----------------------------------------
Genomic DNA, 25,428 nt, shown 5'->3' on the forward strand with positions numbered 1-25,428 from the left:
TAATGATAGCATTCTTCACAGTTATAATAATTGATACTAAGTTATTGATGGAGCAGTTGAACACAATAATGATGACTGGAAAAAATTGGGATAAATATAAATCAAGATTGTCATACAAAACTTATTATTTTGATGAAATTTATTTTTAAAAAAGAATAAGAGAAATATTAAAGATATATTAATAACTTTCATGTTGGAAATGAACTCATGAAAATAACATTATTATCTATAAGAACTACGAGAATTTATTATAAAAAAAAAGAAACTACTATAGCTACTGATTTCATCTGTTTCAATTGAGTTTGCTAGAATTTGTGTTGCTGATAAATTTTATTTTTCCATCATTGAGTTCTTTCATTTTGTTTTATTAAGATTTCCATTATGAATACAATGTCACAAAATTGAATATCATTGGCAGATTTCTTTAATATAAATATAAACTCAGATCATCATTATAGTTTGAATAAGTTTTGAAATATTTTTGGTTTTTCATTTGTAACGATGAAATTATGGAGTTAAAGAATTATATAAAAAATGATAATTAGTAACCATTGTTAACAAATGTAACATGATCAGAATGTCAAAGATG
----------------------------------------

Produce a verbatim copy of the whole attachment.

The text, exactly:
Genomic DNA, 25,428 nt, shown 5'->3' on the forward strand with positions numbered 1-25,428 from the left:
TAATGATAGCATTCTTCACAGTTATAATAATTGATACTAAGTTATTGATGGAGCAGTTGAACACAATAATGATGACTGGAAAAAATTGGGATAAATATAAATCAAGATTGTCATACAAAACTTATTATTTTGATGAAATTTATTTTTAAAAAAGAATAAGAGAAATATTAAAGATATATTAATAACTTTCATGTTGGAAATGAACTCATGAAAATAACATTATTATCTATAAGAACTACGAGAATTTATTATAAAAAAAAAGAAACTACTATAGCTACTGATTTCATCTGTTTCAATTGAGTTTGCTAGAATTTGTGTTGCTGATAAATTTTATTTTTCCATCATTGAGTTCTTTCATTTTGTTTTATTAAGATTTCCATTATGAATACAATGTCACAAAATTGAATATCATTGGCAGATTTCTTTAATATAAATATAAACTCAGATCATCATTATAGTTTGAATAAGTTTTGAAATATTTTTGGTTTTTCATTTGTAACGATGAAATTATGGAGTTAAAGAATTATATAAAAAATGATAATTAGTAACCATTGTTAACAAATGTAACATGATCAGAATGTCAAAGATG